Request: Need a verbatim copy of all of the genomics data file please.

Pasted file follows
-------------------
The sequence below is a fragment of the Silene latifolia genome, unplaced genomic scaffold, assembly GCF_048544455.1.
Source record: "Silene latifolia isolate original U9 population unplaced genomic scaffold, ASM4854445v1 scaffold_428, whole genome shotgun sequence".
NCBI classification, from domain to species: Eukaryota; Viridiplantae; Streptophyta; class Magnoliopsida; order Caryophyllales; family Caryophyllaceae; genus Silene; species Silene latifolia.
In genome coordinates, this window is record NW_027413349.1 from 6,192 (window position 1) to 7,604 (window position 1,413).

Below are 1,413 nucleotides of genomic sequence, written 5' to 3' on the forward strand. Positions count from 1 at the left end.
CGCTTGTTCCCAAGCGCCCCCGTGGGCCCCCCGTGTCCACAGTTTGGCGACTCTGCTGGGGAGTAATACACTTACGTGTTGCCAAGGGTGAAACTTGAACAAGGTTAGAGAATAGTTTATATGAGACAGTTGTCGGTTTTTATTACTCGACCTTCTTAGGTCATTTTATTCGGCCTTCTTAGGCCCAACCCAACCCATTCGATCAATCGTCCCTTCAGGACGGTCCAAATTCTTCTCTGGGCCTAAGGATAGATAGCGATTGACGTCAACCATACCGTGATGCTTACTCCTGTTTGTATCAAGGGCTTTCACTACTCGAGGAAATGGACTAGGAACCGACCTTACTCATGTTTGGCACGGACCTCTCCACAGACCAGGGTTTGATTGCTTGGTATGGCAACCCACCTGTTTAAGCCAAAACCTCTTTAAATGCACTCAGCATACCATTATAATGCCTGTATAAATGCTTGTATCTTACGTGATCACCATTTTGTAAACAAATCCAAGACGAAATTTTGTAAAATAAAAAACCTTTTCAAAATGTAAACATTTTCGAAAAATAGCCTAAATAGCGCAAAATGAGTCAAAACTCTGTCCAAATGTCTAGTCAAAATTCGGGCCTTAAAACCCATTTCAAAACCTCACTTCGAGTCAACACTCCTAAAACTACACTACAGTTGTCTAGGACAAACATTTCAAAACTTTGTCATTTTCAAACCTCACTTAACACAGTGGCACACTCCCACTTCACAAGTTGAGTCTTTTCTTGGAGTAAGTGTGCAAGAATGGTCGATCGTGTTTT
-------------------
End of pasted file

The sequence below is a fragment of the Silene latifolia genome, unplaced genomic scaffold, assembly GCF_048544455.1.
Source record: "Silene latifolia isolate original U9 population unplaced genomic scaffold, ASM4854445v1 scaffold_428, whole genome shotgun sequence".
NCBI classification, from domain to species: Eukaryota; Viridiplantae; Streptophyta; class Magnoliopsida; order Caryophyllales; family Caryophyllaceae; genus Silene; species Silene latifolia.
In genome coordinates, this window is record NW_027413349.1 from 6,192 (window position 1) to 7,604 (window position 1,413).

Below are 1,413 nucleotides of genomic sequence, written 5' to 3' on the forward strand. Positions count from 1 at the left end.
CGCTTGTTCCCAAGCGCCCCCGTGGGCCCCCCGTGTCCACAGTTTGGCGACTCTGCTGGGGAGTAATACACTTACGTGTTGCCAAGGGTGAAACTTGAACAAGGTTAGAGAATAGTTTATATGAGACAGTTGTCGGTTTTTATTACTCGACCTTCTTAGGTCATTTTATTCGGCCTTCTTAGGCCCAACCCAACCCATTCGATCAATCGTCCCTTCAGGACGGTCCAAATTCTTCTCTGGGCCTAAGGATAGATAGCGATTGACGTCAACCATACCGTGATGCTTACTCCTGTTTGTATCAAGGGCTTTCACTACTCGAGGAAATGGACTAGGAACCGACCTTACTCATGTTTGGCACGGACCTCTCCACAGACCAGGGTTTGATTGCTTGGTATGGCAACCCACCTGTTTAAGCCAAAACCTCTTTAAATGCACTCAGCATACCATTATAATGCCTGTATAAATGCTTGTATCTTACGTGATCACCATTTTGTAAACAAATCCAAGACGAAATTTTGTAAAATAAAAAACCTTTTCAAAATGTAAACATTTTCGAAAAATAGCCTAAATAGCGCAAAATGAGTCAAAACTCTGTCCAAATGTCTAGTCAAAATTCGGGCCTTAAAACCCATTTCAAAACCTCACTTCGAGTCAACACTCCTAAAACTACACTACAGTTGTCTAGGACAAACATTTCAAAACTTTGTCATTTTCAAACCTCACTTAACACAGTGGCACACTCCCACTTCACAAGTTGAGTCTTTTCTTGGAGTAAGTGTGCAAGAATGGTCGATCGTGTTTT